Nails vs Screws. When to Use Each of Them

Believe it or not, there’s quite a lot to learn when it comes to woodworking tasks involving either nails or screws. It’s not just the way you drive the fastener, but it takes knowing which one is suitable for the task at hand. That’s exactly what we’re going to learn here today.

Sure, it’s important to know the main screw head types that are most commonly used, it’s important to know the sizes of nails and screws, and more. However, it’s also important to know what type of use each of these items is intended for. Among the first things to understand when it comes to nails vs. screws is the difference between grip and shear strength.

What Is Grip Strength?

Grip strength relates to the screw or nail’s ability to hold down two or more pieces of wood on top of each other. Grip strength means that the screw or nail will hold them in place so that you won’t be able to separate them vertically. You will know the difference when we compare shear strength.

When it comes to grip strength, the clear choice would be using screws. It’s quite easy to understand why. The screw threads allow them to grip the pieces of wood better than a nail ever could. Because of this, it’s very hard to pull apart two pieces of wood with vertical force while using screws.

What Is Shear Strength?

Unlike grip, shear strength means that the item will hold the pieces of wood together when you pull them apart from the sides. It means that the nail or screw won’t bend. Objects that experience shear force should be held down with a fastener intended for just that. Objects that experience vertical force and have the risk of being pulled apart should be fastened with a fastener intended for preventing this.

It may not always look like it, but screws are much more breakable than nails. This is why they can break when facing shear force from the sides. Nails do have a tendency to bend but they will hardly ever snap as a screw would. For this type of situation, always use nails.

When to Use Nails?

pile of nails

The most common use for a nail can be found in various jobs involving woodworking. Nails handle better under pressure and can be used for tougher jobs that need to hold more weight. They don’t break as easily as screws but can bend from time to time, depending on the quality of the nail itself. If you’re asking yourself whether to use nails or screws for certain jobs, then here’s a bit of help when it comes to using nails.

Remember: Use nails for permanent constructions and somewhere that you don’t want a visible fastener head. Use screws if you plan to take the item apart.

Framing Walls and Roofs

We mentioned that nails do much better when facing vertical force. Well, structural joints made when framing walls or roofs often experience this type of force. That’s why it’s better to use the sturdier option that doesn’t tend to snap like a screw would. There are always exceptions, but try to stick to nails whenever having to choose between nails vs. screws for framing.

Installing Hardwood Floors

Since floorboards have gravity working on their side, it’s hard to allow any type of force to pull them apart unless you want it to. However, there’s one crucial factor that requires nails to be used for this type of work. Unlike screws, nails won’t make the wood crack when conditions like moisture and weather change.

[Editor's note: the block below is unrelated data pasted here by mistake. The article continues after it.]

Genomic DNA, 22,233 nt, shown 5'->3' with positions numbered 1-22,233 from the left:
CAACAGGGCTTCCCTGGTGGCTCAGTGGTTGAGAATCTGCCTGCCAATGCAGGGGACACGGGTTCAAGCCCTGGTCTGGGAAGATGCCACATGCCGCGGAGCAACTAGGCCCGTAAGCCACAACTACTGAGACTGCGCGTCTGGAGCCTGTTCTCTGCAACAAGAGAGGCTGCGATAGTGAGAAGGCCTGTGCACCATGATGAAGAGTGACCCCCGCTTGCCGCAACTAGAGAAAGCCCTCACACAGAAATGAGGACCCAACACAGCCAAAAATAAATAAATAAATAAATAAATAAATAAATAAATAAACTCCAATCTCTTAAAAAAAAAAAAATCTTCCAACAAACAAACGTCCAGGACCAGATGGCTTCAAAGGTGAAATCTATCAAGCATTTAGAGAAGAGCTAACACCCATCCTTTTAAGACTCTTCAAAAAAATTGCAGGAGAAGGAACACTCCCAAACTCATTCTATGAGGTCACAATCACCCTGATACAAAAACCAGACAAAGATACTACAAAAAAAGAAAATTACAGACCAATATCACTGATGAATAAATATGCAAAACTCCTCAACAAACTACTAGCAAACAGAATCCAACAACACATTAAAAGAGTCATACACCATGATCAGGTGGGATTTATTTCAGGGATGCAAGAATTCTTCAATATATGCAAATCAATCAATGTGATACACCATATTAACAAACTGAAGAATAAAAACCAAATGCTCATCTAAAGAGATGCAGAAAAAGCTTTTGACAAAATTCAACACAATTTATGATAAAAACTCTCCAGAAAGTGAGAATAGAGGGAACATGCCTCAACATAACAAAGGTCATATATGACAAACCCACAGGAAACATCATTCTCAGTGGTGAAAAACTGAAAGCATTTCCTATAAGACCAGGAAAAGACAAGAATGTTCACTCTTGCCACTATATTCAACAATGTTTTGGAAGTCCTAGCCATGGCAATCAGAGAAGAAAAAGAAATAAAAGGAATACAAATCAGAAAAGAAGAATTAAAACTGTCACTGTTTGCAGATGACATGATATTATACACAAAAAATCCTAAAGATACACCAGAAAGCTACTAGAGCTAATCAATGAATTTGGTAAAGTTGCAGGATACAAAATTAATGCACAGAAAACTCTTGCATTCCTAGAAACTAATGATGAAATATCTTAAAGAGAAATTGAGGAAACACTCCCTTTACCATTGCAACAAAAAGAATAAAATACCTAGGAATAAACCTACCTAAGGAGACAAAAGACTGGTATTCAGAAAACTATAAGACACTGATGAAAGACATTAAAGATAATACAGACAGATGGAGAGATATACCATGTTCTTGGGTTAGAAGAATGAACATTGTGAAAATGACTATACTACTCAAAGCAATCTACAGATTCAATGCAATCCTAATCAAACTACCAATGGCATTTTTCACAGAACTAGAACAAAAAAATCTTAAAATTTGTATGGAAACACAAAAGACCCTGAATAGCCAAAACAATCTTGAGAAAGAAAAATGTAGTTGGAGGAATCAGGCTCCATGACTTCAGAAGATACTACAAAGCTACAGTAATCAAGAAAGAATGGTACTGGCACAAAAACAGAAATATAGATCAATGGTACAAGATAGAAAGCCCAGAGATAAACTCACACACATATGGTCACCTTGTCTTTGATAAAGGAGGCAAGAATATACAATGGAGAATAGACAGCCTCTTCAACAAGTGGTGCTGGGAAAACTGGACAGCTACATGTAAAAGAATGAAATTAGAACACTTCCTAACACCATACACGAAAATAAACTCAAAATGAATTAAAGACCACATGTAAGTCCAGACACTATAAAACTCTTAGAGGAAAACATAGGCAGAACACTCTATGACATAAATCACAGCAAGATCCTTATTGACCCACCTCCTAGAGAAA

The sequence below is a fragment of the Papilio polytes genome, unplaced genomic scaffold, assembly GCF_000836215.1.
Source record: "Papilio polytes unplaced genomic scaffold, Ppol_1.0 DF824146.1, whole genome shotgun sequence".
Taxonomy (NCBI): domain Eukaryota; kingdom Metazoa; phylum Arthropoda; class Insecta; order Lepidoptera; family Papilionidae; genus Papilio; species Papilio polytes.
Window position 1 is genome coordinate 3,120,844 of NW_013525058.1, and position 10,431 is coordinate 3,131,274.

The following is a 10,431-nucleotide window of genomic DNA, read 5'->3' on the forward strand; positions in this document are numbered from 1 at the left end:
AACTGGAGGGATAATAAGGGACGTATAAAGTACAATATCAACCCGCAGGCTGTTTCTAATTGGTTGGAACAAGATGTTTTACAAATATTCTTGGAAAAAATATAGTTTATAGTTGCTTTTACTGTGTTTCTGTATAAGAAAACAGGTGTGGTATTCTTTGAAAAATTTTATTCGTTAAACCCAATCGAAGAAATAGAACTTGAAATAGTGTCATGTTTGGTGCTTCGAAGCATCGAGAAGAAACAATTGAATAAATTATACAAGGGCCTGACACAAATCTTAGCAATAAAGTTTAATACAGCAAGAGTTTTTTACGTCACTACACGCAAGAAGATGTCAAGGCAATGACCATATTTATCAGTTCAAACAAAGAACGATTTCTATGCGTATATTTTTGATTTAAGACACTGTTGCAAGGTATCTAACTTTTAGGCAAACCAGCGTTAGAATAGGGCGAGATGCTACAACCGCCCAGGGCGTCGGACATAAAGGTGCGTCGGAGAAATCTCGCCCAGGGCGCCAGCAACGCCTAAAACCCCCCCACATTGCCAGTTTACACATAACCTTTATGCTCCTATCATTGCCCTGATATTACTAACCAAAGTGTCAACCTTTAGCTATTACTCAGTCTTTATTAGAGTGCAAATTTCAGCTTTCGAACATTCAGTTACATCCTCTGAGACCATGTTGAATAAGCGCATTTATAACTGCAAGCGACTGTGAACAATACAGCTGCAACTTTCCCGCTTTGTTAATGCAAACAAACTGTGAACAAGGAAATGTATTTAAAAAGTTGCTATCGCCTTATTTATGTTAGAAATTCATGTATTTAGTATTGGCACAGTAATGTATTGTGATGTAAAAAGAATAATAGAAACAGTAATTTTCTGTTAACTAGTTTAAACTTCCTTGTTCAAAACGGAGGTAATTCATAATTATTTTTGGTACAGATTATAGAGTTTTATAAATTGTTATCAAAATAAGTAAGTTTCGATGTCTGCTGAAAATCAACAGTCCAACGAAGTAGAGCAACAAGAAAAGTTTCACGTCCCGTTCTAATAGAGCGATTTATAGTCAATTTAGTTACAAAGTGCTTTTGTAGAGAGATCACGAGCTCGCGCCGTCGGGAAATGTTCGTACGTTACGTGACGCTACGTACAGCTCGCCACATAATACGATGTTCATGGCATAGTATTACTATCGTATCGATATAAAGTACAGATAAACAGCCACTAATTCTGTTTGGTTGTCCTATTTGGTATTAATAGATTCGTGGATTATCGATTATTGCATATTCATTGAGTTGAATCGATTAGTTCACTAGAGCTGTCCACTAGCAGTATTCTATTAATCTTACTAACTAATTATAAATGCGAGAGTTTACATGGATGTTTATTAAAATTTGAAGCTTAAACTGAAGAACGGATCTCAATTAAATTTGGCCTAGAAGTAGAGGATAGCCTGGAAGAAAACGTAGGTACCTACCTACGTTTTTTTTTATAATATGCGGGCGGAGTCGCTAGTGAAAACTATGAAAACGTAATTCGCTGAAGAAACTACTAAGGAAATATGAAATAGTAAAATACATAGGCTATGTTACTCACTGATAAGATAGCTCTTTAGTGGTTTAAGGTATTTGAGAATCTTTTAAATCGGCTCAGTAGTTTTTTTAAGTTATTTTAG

Attaching Siding and Roofing

Typically, roofing wood is much softer than the wood used for flooring. As a result, softwoods require a more gentle approach. Small nails that are no less than 2 inches in length work perfectly for roofing. Driving in screws can also be much more expensive when it comes to a large quantity being used. The same can be said for installing siding as well.

When to Use Screws?

screws of different sizes

While nails may be a more permanent solution than screws, screws are mostly preferred for projects that can also be taken apart quite easily. This includes furniture, hardware, sawhorses, and much more. If you take this into consideration before you begin your project, you will know exactly what to use.

Let’s say you’re building a small cabinet that you may want to take apart later. Using nails will make this part of the process a lot harder. On top of that, many find screws to be a lot easier to work with. Try hammering nails in hard to reach spots. Instead, using something like a ratcheting screwdriver will make most jobs a lot easier and will require less force. Here are some of the most common tasks that you will be better off using screws vs. nails.

Remember: Use screws on any wood constructions that you may need to take apart later.

Assembling Furniture

There are a few reasons why you would want to use screws rather than nails when it comes to furniture. Among the most significant is the fact that you’ll probably want to re-assemble the furniture at one point or another. This might be because you want to transport it somewhere, to give it a new coat of lacquer or paint, and more. On top of that, assembling any type of furniture with nails is riskier, as you’re more likely to break it that way.

Hanging Drywall

It’s a known fact that drywall is a relatively delicate material. Imagine slamming a bunch of nails into this material. You’d probably be left with many smaller pieces after that, right? Well, it should be a no-brainer and you should always use screws to hang drywall. Carefully driving the right types of screws through this type of material will offer a clean and hassle-free process.

About The Author

Stole Trishanski

Stole likes writing and DIY. Being raised by a single mother, he was forced to adapt and discover his way around the house by himself. He brings his life experiences to you in hopes of sharing his knowledge with everyone who needs it.

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